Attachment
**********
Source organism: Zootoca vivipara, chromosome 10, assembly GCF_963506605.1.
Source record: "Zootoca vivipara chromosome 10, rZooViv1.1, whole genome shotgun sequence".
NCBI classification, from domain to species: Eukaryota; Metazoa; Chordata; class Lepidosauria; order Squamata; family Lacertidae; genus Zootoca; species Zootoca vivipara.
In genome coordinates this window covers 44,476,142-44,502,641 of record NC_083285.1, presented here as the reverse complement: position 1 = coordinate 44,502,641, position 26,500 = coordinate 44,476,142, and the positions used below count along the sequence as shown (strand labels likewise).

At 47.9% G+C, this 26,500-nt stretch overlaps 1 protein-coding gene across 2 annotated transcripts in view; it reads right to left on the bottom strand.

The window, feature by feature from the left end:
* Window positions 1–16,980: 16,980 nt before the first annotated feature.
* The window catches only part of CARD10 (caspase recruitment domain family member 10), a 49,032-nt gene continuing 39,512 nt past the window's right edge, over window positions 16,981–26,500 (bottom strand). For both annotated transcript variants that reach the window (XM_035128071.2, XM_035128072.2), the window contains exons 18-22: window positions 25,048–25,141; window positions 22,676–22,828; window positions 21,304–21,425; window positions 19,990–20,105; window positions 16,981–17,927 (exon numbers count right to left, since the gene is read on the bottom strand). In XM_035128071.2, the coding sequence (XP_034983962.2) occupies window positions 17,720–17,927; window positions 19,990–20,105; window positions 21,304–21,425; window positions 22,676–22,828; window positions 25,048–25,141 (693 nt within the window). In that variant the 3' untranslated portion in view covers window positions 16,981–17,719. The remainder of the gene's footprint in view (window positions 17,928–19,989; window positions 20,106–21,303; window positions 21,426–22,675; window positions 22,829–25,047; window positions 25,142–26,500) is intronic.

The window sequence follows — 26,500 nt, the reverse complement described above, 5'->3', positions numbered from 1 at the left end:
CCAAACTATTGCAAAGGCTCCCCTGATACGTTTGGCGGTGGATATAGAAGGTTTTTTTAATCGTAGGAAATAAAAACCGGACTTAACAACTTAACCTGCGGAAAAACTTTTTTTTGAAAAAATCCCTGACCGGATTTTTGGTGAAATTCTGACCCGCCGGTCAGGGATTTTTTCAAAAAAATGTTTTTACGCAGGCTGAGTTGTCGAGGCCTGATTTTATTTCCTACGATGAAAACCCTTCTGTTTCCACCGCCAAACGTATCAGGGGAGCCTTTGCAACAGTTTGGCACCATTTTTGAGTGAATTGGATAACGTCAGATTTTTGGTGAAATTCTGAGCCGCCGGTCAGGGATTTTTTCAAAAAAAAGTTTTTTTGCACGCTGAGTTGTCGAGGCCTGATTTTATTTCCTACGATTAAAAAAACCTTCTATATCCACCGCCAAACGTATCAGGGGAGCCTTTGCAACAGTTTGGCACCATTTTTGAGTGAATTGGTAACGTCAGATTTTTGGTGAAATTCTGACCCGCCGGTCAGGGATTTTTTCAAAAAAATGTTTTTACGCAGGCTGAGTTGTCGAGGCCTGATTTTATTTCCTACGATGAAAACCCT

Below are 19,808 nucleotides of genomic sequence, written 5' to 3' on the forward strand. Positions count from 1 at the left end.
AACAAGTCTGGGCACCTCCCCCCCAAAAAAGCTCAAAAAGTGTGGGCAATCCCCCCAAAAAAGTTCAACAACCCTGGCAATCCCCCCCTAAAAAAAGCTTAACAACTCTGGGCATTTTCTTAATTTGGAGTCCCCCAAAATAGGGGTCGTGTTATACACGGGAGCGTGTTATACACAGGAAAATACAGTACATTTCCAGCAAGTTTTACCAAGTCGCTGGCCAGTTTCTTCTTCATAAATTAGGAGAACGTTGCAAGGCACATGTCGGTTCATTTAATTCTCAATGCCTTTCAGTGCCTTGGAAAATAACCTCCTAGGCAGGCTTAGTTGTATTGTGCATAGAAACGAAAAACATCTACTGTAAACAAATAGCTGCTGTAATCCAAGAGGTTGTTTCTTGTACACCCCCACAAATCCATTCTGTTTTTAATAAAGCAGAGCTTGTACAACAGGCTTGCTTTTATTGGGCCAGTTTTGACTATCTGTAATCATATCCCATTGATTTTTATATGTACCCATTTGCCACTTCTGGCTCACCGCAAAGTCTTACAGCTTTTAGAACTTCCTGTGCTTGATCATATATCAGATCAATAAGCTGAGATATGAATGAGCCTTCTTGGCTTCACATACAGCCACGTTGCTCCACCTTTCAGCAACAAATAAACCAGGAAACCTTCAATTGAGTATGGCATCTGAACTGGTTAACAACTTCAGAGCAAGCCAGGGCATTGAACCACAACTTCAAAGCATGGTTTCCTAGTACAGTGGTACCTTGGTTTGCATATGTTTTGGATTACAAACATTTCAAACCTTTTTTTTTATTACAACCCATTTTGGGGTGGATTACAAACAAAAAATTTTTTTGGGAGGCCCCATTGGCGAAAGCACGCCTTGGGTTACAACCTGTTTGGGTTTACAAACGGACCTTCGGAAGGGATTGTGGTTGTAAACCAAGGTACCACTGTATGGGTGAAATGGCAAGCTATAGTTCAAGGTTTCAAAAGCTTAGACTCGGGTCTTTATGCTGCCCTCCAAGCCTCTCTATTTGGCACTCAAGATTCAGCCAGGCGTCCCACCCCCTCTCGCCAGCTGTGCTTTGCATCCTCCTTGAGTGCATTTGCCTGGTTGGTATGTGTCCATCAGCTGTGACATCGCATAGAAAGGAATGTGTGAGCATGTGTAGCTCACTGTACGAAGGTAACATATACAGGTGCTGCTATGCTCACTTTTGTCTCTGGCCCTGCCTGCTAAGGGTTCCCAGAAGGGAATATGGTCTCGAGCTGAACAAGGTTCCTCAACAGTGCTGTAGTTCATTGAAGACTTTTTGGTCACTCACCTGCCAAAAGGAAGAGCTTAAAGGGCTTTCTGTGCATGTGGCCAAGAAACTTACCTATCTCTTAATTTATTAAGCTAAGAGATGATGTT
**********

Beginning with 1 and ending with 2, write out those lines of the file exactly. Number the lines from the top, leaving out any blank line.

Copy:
Source organism: Zootoca vivipara, chromosome 10, assembly GCF_963506605.1.
Source record: "Zootoca vivipara chromosome 10, rZooViv1.1, whole genome shotgun sequence".